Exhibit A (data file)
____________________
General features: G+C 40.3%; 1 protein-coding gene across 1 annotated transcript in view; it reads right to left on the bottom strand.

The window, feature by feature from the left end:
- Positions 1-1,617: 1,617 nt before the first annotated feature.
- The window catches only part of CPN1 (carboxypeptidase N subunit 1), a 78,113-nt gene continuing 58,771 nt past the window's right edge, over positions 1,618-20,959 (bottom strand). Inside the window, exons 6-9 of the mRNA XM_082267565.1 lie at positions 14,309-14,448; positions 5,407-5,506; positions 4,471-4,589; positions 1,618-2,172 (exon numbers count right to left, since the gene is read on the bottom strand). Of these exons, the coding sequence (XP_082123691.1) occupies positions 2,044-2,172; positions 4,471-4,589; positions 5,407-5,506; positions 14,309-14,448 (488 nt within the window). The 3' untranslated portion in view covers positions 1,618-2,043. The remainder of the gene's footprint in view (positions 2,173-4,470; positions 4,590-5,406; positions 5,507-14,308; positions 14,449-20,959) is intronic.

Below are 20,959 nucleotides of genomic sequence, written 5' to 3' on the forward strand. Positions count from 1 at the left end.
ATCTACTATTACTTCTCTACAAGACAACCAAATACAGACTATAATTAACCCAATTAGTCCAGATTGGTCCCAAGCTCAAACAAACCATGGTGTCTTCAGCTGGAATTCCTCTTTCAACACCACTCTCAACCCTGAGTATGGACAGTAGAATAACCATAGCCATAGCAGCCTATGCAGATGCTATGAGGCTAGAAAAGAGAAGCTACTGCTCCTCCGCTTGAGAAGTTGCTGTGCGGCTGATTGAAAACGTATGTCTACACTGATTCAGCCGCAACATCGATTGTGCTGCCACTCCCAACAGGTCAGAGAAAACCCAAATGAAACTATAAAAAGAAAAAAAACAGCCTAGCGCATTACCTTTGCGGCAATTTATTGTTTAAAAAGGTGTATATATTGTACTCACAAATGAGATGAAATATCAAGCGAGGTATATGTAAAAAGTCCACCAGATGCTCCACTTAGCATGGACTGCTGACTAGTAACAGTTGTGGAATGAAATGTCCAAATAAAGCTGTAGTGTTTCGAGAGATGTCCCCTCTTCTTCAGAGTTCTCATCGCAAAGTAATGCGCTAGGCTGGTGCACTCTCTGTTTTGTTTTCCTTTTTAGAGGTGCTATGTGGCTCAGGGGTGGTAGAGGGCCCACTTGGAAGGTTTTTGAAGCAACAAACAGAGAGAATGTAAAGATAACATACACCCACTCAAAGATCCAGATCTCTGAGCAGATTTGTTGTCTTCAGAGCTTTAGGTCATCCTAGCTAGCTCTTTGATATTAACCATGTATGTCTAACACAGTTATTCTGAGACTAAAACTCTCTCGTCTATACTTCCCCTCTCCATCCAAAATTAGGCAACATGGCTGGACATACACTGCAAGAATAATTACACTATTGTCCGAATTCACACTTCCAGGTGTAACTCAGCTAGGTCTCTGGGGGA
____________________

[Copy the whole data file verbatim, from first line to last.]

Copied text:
General features: G+C 40.3%; 1 protein-coding gene across 1 annotated transcript in view; it reads right to left on the bottom strand.

The window, feature by feature from the left end:
- Positions 1-1,617: 1,617 nt before the first annotated feature.
- The window catches only part of CPN1 (carboxypeptidase N subunit 1), a 78,113-nt gene continuing 58,771 nt past the window's right edge, over positions 1,618-20,959 (bottom strand). Inside the window, exons 6-9 of the mRNA XM_082267565.1 lie at positions 14,309-14,448; positions 5,407-5,506; positions 4,471-4,589; positions 1,618-2,172 (exon numbers count right to left, since the gene is read on the bottom strand). Of these exons, the coding sequence (XP_082123691.1) occupies positions 2,044-2,172; positions 4,471-4,589; positions 5,407-5,506; positions 14,309-14,448 (488 nt within the window). The 3' untranslated portion in view covers positions 1,618-2,043. The remainder of the gene's footprint in view (positions 2,173-4,470; positions 4,590-5,406; positions 5,507-14,308; positions 14,449-20,959) is intronic.

Below are 20,959 nucleotides of genomic sequence, written 5' to 3' on the forward strand. Positions count from 1 at the left end.
ATCTACTATTACTTCTCTACAAGACAACCAAATACAGACTATAATTAACCCAATTAGTCCAGATTGGTCCCAAGCTCAAACAAACCATGGTGTCTTCAGCTGGAATTCCTCTTTCAACACCACTCTCAACCCTGAGTATGGACAGTAGAATAACCATAGCCATAGCAGCCTATGCAGATGCTATGAGGCTAGAAAAGAGAAGCTACTGCTCCTCCGCTTGAGAAGTTGCTGTGCGGCTGATTGAAAACGTATGTCTACACTGATTCAGCCGCAACATCGATTGTGCTGCCACTCCCAACAGGTCAGAGAAAACCCAAATGAAACTATAAAAAGAAAAAAAACAGCCTAGCGCATTACCTTTGCGGCAATTTATTGTTTAAAAAGGTGTATATATTGTACTCACAAATGAGATGAAATATCAAGCGAGGTATATGTAAAAAGTCCACCAGATGCTCCACTTAGCATGGACTGCTGACTAGTAACAGTTGTGGAATGAAATGTCCAAATAAAGCTGTAGTGTTTCGAGAGATGTCCCCTCTTCTTCAGAGTTCTCATCGCAAAGTAATGCGCTAGGCTGGTGCACTCTCTGTTTTGTTTTCCTTTTTAGAGGTGCTATGTGGCTCAGGGGTGGTAGAGGGCCCACTTGGAAGGTTTTTGAAGCAACAAACAGAGAGAATGTAAAGATAACATACACCCACTCAAAGATCCAGATCTCTGAGCAGATTTGTTGTCTTCAGAGCTTTAGGTCATCCTAGCTAGCTCTTTGATATTAACCATGTATGTCTAACACAGTTATTCTGAGACTAAAACTCTCTCGTCTATACTTCCCCTCTCCATCCAAAATTAGGCAACATGGCTGGACATACACTGCAAGAATAATTACACTATTGTCCGAATTCACACTTCCAGGTGTAACTCAGCTAGGTCTCTGGGGGA